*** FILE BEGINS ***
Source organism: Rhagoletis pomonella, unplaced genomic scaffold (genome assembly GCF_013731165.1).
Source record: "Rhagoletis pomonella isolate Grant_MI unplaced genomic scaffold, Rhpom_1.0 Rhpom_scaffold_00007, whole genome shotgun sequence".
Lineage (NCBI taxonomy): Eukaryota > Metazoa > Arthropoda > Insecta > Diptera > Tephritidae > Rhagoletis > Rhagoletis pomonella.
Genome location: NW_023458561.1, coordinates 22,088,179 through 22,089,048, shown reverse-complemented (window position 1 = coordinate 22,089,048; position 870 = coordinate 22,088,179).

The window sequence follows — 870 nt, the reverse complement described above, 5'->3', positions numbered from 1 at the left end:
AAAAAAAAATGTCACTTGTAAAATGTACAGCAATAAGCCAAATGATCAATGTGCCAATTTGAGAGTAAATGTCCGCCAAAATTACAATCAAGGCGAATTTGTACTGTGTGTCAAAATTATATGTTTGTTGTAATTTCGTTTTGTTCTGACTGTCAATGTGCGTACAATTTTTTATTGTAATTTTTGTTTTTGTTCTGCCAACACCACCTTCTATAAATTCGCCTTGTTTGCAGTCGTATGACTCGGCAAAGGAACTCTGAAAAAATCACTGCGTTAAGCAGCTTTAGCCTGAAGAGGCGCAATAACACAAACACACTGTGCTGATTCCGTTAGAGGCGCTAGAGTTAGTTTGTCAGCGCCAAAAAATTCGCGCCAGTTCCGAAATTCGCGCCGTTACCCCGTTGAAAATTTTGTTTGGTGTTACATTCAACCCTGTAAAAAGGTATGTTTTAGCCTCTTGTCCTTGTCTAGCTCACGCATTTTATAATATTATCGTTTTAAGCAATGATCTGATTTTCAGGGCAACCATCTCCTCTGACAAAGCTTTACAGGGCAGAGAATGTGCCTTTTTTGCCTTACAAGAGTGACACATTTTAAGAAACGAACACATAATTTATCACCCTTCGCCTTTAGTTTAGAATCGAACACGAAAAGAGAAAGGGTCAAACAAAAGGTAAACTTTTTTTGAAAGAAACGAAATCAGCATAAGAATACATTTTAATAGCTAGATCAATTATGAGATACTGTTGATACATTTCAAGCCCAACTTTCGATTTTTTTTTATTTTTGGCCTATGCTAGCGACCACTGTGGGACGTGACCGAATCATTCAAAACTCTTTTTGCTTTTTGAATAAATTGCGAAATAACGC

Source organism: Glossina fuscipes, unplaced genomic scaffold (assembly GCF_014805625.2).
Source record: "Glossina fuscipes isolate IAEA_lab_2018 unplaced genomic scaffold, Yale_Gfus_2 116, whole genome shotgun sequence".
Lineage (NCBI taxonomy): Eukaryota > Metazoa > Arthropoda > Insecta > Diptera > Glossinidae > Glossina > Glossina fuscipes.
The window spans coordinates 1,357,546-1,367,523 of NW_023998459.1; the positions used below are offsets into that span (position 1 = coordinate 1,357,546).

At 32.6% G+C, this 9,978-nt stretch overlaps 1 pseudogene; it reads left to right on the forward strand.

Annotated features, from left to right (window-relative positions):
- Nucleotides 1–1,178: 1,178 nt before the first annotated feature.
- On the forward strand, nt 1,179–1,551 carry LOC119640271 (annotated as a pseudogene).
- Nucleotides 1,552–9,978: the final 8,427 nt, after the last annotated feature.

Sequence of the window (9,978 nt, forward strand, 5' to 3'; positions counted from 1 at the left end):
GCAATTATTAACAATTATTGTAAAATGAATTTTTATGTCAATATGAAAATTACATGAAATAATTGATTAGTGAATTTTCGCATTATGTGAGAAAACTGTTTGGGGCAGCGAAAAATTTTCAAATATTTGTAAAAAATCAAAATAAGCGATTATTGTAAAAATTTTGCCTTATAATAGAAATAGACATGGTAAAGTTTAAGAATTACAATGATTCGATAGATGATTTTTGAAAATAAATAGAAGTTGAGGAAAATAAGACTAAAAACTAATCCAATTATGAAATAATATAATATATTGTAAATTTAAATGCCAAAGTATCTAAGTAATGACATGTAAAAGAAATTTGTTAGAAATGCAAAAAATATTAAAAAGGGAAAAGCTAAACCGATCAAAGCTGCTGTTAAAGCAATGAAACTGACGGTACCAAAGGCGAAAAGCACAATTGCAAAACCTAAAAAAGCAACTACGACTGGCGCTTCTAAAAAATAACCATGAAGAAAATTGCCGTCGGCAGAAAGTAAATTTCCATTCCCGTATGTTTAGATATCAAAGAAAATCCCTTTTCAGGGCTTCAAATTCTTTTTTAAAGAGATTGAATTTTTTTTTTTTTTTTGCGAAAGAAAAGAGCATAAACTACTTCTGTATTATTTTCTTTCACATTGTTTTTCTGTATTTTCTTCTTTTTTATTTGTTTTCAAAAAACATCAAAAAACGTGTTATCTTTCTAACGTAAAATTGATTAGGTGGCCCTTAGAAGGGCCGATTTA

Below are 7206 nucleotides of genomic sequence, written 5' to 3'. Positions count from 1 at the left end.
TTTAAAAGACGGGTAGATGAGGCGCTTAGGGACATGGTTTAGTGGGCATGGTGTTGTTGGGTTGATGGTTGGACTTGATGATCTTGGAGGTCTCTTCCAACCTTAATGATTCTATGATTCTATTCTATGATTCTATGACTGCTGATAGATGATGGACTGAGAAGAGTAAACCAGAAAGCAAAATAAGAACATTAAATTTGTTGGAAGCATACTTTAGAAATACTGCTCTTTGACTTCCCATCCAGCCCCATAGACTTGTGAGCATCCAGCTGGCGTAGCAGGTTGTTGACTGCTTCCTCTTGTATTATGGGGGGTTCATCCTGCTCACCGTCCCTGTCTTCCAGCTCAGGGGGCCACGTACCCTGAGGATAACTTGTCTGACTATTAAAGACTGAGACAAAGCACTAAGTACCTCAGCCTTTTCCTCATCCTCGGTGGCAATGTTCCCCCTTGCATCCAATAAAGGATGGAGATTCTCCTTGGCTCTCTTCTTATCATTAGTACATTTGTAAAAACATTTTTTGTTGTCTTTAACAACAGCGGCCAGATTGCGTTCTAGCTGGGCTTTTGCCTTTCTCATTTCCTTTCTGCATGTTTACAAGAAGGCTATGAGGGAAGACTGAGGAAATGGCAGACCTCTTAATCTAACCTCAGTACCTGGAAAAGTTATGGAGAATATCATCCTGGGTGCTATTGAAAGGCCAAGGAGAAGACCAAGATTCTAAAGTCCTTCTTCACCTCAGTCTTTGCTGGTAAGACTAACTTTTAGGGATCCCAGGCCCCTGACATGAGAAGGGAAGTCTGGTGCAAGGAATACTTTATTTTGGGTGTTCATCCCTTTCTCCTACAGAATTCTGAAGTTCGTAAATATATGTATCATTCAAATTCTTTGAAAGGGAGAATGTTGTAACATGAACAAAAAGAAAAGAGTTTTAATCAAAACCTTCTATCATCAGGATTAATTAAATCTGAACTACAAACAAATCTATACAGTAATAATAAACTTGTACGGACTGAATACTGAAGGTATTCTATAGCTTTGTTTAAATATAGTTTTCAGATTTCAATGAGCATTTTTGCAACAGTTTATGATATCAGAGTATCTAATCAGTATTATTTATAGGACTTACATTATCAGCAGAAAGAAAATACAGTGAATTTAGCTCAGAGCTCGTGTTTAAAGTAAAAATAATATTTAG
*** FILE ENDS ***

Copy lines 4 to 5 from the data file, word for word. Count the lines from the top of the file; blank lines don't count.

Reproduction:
Genome location: NW_023458561.1, coordinates 22,088,179 through 22,089,048, shown reverse-complemented (window position 1 = coordinate 22,089,048; position 870 = coordinate 22,088,179).

The window sequence follows — 870 nt, the reverse complement described above, 5'->3', positions numbered from 1 at the left end: